With the Northern Ireland peace process strained by three killings in two days, the IRA-allied Sinn Fein party promised Monday to stay in the talks despite its unhappiness with a settlement proposed by the British and Irish governments.
“Sinn Fein isn’t going to withdraw from the talks under any circumstances,” Martin McGuinness, the party’s chief negotiator, said after a delegation led by party President Gerry Adams met with British Prime Minister Tony Blair in London.
The meeting came hours after a Protestant shopkeeper was killed by an Irish Republican Army splinter group in Northern Ireland and a day after a pro-British group from the Protestant side murdered a Catholic man.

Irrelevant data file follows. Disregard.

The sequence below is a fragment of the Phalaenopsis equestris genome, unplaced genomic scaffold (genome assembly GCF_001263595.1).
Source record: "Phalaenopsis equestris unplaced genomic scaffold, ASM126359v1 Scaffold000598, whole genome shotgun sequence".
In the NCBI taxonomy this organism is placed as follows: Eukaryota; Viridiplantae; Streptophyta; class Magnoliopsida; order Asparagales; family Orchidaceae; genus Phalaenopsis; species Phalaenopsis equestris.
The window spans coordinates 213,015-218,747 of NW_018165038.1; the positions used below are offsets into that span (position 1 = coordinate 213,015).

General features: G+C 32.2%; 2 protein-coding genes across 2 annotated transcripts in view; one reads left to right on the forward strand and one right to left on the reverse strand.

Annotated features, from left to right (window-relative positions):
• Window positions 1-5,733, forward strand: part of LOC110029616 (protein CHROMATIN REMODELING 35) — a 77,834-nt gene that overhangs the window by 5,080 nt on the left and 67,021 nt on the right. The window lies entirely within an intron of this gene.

The bloodshed continued after the London talks when the Catholic manager of a taxi company in south Belfast was fatally wounded by one or two unknown gunmen.
The victim was identified as Larry Brennan, 52, who managed Enterprise Taxi. The firm had a religiously mixed staff, was based in a Protestant area and had not been targeted previously.
Police said Brennan was shot four times and died in a hospital.
Militants trying to sabotage the peace process have killed seven people since Dec. 27.
“I’m determined not to let our will be broken by these groups, these splinter groups. … They are just interested in breaking the peace talks,” Britain’s Northern Ireland secretary, Mo Mowlam, said Monday night in a British Broadcasting Corp. television interview. “I hope we will show our determination not to let them succeed.”
The peace talks resumed Monday with eight parties, including Sinn Fein, discussing a proposed legislature for Northern Ireland, one of the components of the British-Irish proposal.